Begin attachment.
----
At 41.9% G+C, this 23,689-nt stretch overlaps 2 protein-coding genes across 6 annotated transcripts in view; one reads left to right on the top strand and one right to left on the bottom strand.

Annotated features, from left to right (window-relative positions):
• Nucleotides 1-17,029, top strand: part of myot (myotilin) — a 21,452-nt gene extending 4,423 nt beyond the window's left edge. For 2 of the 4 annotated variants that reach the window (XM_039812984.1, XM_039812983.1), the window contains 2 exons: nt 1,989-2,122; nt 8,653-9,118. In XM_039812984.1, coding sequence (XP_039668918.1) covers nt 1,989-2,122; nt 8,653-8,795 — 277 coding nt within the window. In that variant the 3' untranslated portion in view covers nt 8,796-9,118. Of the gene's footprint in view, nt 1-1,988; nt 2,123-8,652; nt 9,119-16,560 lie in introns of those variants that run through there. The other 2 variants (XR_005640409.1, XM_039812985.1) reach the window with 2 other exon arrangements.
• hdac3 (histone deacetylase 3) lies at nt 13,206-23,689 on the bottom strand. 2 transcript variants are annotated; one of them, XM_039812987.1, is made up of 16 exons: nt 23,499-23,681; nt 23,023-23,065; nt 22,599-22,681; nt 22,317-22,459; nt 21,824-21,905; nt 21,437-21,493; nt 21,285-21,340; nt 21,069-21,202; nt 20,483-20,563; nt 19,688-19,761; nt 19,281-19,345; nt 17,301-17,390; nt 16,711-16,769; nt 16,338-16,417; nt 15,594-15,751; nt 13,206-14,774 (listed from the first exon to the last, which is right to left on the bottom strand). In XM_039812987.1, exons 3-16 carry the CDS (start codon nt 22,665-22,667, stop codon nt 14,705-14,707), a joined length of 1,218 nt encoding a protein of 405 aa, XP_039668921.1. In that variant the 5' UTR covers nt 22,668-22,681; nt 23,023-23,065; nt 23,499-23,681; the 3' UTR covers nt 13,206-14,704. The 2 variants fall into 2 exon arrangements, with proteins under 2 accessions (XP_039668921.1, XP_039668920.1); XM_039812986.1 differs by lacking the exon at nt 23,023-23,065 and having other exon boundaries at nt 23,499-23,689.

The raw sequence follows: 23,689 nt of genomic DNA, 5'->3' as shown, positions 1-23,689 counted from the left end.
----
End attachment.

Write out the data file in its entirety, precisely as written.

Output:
At 41.9% G+C, this 23,689-nt stretch overlaps 2 protein-coding genes across 6 annotated transcripts in view; one reads left to right on the top strand and one right to left on the bottom strand.

Annotated features, from left to right (window-relative positions):
• Nucleotides 1-17,029, top strand: part of myot (myotilin) — a 21,452-nt gene extending 4,423 nt beyond the window's left edge. For 2 of the 4 annotated variants that reach the window (XM_039812984.1, XM_039812983.1), the window contains 2 exons: nt 1,989-2,122; nt 8,653-9,118. In XM_039812984.1, coding sequence (XP_039668918.1) covers nt 1,989-2,122; nt 8,653-8,795 — 277 coding nt within the window. In that variant the 3' untranslated portion in view covers nt 8,796-9,118. Of the gene's footprint in view, nt 1-1,988; nt 2,123-8,652; nt 9,119-16,560 lie in introns of those variants that run through there. The other 2 variants (XR_005640409.1, XM_039812985.1) reach the window with 2 other exon arrangements.
• hdac3 (histone deacetylase 3) lies at nt 13,206-23,689 on the bottom strand. 2 transcript variants are annotated; one of them, XM_039812987.1, is made up of 16 exons: nt 23,499-23,681; nt 23,023-23,065; nt 22,599-22,681; nt 22,317-22,459; nt 21,824-21,905; nt 21,437-21,493; nt 21,285-21,340; nt 21,069-21,202; nt 20,483-20,563; nt 19,688-19,761; nt 19,281-19,345; nt 17,301-17,390; nt 16,711-16,769; nt 16,338-16,417; nt 15,594-15,751; nt 13,206-14,774 (listed from the first exon to the last, which is right to left on the bottom strand). In XM_039812987.1, exons 3-16 carry the CDS (start codon nt 22,665-22,667, stop codon nt 14,705-14,707), a joined length of 1,218 nt encoding a protein of 405 aa, XP_039668921.1. In that variant the 5' UTR covers nt 22,668-22,681; nt 23,023-23,065; nt 23,499-23,681; the 3' UTR covers nt 13,206-14,704. The 2 variants fall into 2 exon arrangements, with proteins under 2 accessions (XP_039668921.1, XP_039668920.1); XM_039812986.1 differs by lacking the exon at nt 23,023-23,065 and having other exon boundaries at nt 23,499-23,689.

The raw sequence follows: 23,689 nt of genomic DNA, 5'->3' as shown, positions 1-23,689 counted from the left end.